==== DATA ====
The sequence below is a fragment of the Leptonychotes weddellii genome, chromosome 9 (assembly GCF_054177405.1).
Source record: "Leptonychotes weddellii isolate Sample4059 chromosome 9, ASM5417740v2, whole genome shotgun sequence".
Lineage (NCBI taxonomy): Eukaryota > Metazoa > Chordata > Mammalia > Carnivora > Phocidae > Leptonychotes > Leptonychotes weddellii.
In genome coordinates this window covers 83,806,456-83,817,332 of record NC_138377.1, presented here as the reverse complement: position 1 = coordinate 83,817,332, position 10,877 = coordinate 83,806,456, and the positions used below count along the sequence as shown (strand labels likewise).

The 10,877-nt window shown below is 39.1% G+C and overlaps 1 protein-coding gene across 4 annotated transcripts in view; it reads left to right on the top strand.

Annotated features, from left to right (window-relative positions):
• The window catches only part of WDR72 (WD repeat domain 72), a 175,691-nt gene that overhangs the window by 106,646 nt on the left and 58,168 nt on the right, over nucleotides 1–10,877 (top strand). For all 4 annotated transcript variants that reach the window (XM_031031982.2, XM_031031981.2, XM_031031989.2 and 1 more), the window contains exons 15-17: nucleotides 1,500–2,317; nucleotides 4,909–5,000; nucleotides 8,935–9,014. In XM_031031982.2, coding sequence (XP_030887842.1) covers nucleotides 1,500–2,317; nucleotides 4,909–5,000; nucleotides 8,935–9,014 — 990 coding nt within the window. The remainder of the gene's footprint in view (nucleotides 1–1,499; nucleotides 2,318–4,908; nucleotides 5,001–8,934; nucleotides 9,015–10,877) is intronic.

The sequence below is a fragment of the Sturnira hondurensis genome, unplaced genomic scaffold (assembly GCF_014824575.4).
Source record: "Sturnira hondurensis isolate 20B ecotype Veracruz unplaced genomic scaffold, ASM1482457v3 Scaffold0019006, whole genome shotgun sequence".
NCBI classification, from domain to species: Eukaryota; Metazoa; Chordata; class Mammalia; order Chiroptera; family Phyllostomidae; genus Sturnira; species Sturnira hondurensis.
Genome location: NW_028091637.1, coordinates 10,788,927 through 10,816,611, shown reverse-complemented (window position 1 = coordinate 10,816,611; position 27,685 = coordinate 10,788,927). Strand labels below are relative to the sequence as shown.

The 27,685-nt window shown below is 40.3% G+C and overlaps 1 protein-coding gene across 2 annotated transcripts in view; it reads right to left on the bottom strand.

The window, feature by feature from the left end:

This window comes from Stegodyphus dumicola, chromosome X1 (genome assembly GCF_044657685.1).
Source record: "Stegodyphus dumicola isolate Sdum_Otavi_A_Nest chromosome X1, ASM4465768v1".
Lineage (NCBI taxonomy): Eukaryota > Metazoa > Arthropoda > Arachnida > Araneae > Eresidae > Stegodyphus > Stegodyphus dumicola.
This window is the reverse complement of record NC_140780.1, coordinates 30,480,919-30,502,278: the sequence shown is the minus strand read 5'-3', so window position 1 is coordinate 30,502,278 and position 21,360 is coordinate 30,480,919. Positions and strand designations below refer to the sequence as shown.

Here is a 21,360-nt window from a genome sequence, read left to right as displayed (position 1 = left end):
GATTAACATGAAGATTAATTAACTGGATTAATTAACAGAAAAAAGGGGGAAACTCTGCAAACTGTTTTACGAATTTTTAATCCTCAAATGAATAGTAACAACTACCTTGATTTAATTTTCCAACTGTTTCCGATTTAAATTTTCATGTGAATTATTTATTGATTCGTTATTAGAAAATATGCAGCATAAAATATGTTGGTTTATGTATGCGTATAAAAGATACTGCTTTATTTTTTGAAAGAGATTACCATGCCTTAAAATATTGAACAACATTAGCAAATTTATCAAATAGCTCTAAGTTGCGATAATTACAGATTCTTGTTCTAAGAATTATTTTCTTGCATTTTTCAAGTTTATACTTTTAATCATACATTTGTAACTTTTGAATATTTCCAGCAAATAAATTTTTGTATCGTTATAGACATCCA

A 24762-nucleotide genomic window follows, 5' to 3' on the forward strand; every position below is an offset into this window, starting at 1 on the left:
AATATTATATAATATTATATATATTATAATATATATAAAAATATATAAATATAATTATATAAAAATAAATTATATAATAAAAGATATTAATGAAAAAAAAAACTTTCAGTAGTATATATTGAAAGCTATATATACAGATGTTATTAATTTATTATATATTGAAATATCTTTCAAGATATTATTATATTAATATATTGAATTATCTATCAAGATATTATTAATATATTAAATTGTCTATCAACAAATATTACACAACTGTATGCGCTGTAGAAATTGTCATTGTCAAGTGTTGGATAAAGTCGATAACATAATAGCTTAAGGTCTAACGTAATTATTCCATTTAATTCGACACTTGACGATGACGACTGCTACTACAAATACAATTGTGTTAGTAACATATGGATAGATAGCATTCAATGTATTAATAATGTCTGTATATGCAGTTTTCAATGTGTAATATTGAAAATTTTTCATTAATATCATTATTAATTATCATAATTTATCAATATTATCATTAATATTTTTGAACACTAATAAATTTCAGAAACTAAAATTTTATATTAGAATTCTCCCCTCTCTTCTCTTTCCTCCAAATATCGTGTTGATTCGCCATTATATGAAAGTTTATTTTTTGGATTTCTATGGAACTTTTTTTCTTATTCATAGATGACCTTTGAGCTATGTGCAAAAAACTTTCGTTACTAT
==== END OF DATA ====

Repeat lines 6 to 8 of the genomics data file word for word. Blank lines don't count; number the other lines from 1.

Annotated features, from left to right (window-relative positions):
• The window catches only part of WDR72 (WD repeat domain 72), a 175,691-nt gene that overhangs the window by 106,646 nt on the left and 58,168 nt on the right, over nucleotides 1–10,877 (top strand). For all 4 annotated transcript variants that reach the window (XM_031031982.2, XM_031031981.2, XM_031031989.2 and 1 more), the window contains exons 15-17: nucleotides 1,500–2,317; nucleotides 4,909–5,000; nucleotides 8,935–9,014. In XM_031031982.2, coding sequence (XP_030887842.1) covers nucleotides 1,500–2,317; nucleotides 4,909–5,000; nucleotides 8,935–9,014 — 990 coding nt within the window. The remainder of the gene's footprint in view (nucleotides 1–1,499; nucleotides 2,318–4,908; nucleotides 5,001–8,934; nucleotides 9,015–10,877) is intronic.

The sequence below is a fragment of the Sturnira hondurensis genome, unplaced genomic scaffold (assembly GCF_014824575.4).